The pre-exponential factor is the probability that two (or more) molecules will at an energy level greater than the activation energy. It is an indicator of how quickly the reaction happens, or how frequently. Both activation energy and pre-exponential factor parameters are very important and can certainly be used in reaction engineering, process modelling, and optimization process.

Advantages of Using MDSC on Thermal Stability

A Quasi-isothermal MDSC method was used to test the stability of the materials. As mentioned in the previous Applications note, MDSC is a good tool to accurately measure heat capacity as it uses two simultaneous heating rates: one linear heating rate and the other is sinusoidal heating rate. The reversing heat capacity signal shows absolute values of heat capacity. The advantage of this MDSC® approach is that it looks for changes in heat capacity; whereas, TGA and MTGATM are looking at more major decomposition which results in a weight loss. The Quasi-isothermal MDSC method can detect changes in heat capacity of less than 0.01 J/(g·°C). Therefore, by looking at the changes in heat capacity, structural changes in the materials can be detected. When a material starts to lose its crystalline structure, the heat capacity will increase as a result. If the heat capacity stays stable over a long period of time, the material can be considered as thermally stable.

Experimental Conditions

Paraffin and two beeswaxes were investigated using a TA Instruments TGA 5500 and a TA Instruments DSC 2500 in N2 environment. Sample mass was controlled at 10-12 mg for all the tests. All MTGA experiments were carried out at 1 ˚C/min with an amplitude of 5 ˚C and a period of 200s from room temperature to 600 ˚C. The value of 5% mass loss of the specific decomposition step is commonly used in TGA and accelerated lifetime testing as the failure criteria per the ASTM E2985 method [3]. When there is no mass loss, the value for activation energy is set to zero. Once the onset of mass loss is detected, calculation of the kinetic parameter is initiated [4]. Calculation of the activation energy and the log pre-exponential factor was executed in Trios software. Below is an MTGA method with the recommended parameters:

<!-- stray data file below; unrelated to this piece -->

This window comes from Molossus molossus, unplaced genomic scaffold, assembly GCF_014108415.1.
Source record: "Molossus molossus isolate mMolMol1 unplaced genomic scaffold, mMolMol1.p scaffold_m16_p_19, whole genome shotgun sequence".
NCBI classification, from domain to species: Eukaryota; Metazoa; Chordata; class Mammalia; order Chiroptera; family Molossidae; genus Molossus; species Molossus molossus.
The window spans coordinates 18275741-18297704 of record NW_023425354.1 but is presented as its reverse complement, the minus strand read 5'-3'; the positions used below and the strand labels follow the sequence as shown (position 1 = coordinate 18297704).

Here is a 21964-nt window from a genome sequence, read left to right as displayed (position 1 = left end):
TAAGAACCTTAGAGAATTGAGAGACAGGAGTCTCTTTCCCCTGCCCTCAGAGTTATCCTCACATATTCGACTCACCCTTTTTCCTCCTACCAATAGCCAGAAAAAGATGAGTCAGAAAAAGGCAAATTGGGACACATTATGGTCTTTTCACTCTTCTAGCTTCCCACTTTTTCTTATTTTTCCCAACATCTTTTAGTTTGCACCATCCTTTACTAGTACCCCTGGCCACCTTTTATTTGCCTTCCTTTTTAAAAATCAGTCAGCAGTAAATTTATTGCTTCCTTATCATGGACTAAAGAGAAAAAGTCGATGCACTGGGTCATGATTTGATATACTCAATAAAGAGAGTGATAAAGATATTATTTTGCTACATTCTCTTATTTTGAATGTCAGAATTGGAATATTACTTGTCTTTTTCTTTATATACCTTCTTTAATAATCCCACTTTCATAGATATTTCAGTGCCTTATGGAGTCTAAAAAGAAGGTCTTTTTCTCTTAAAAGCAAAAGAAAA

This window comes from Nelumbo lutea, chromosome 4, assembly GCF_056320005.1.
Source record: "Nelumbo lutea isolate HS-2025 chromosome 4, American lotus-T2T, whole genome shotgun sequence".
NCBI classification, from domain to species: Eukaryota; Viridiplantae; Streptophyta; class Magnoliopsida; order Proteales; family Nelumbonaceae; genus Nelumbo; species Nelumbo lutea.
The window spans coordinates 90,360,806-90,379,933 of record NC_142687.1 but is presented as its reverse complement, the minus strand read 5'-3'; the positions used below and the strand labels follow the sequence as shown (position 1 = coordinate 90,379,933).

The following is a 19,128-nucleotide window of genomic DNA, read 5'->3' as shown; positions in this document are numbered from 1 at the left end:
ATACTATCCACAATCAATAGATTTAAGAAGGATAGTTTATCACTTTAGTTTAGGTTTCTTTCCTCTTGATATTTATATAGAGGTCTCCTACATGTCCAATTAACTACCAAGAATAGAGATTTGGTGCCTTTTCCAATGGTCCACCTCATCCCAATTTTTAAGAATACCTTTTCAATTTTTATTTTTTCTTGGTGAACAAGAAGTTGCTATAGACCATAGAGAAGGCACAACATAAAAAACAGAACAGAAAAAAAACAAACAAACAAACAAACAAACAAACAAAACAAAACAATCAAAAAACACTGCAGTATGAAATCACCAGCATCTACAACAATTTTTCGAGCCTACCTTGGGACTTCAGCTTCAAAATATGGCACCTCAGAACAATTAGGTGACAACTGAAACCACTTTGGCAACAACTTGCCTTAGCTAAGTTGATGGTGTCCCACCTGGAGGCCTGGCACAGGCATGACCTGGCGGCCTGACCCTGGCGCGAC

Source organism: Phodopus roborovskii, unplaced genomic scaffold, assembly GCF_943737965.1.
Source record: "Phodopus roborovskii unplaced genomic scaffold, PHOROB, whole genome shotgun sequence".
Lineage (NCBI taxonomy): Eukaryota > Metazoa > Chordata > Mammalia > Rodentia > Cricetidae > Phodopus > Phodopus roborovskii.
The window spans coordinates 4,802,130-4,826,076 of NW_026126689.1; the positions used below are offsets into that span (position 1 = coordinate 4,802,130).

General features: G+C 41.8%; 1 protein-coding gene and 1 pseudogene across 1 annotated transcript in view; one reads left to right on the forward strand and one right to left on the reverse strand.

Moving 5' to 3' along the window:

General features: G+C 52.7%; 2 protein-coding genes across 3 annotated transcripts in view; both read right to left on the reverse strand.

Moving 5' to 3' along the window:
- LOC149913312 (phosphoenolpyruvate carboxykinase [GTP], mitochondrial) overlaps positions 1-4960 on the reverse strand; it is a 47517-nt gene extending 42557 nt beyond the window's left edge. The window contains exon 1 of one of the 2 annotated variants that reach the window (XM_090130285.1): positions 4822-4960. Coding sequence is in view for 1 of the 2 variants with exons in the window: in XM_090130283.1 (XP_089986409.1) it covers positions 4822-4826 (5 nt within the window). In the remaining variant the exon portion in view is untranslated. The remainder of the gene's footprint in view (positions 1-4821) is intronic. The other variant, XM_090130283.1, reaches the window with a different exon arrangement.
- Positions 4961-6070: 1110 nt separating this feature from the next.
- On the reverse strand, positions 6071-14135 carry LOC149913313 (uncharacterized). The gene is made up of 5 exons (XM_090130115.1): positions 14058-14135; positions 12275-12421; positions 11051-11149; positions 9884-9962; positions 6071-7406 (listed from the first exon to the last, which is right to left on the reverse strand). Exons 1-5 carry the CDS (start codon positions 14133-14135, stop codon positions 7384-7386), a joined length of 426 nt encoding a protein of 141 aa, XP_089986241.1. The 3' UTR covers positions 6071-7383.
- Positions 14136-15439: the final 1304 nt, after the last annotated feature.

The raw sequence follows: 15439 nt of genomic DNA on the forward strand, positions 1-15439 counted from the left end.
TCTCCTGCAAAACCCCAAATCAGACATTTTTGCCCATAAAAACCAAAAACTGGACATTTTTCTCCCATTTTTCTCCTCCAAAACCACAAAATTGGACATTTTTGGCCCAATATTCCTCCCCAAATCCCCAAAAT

1. Modulate Temperature 5 ˚C for 200s
  2. Ramp 1 ˚C/min to 600 ˚C

Quasi-isothermal tests were carried out using hermetic pans with 200 second period and ±2 °C amplitude at 125 ˚C. 125 ˚C was selected because it is only about 10 ˚C below the temperature where these waxes start to decompose, which will provide good information on their thermal stability. The Quasi-isothermal MDSC method used in this study is provided below:

  1. Data Off
  2. Equilibrate 10.00 °C
  3. Modulate Temperature 1.00 °C for 120.0 s
  4. Isothermal 5.0 min
  5. Data On
  6. Isothermal 15.0 min
  7. Data Off
  8. Increment 10.00 °C
  9. Repeat 5 for 6 times

Results and Discussion

MTGA Results

The MTGA results of all the samples are shown in Figures 1, 3 and 5. The activation energy was calculated at 5% weight loss. Paraffin gives a fairly flat activation energy curve during the entire decomposition as shown in Figure 1. At 5% weight loss where the temperate is 174.53 ˚C, the activation energy is 123.104 kJ/mol. Figure 2 shows the activation energy versus weight % for paraffin. Activation energy at different conversions can be easily calculated in Trios. At the same time, the pre-exponential factor Z is plotted on Y2 Axis, which is also easy for calculation at different levels of decompositions.

Figure 1. MTGA profile of paraffin
Figure 1. MTGA profile of paraffin
Figure 2. Activation energy and Log Pre-exponential factor vs. weight% for paraffin
Figure 2. Activation energy and Log Pre-exponential factor vs. weight% for paraffin

The activation energy of white beeswax slowly increases with temperature during the decomposition process as shown in Figure 3. During the entire weight loss, there are three stages of weight loss which suggests the beeswax contains different phases. At 5% weight loss where the temperature is 165.17 ˚C, the activation energy is 109.895 kJ/mol. Similarly, the activation energy of yellow beeswax slowly increases during the decomposition process as well (see Figure 5). Weight loss profile indicates that it has multiple components. At 5% weight loss where the temperature is 187.27 ˚C, the activation energy is 121.692 kJ/mol. The activation energy goes up to 191.974 kJ/mol as the last phase in the beeswax decomposes.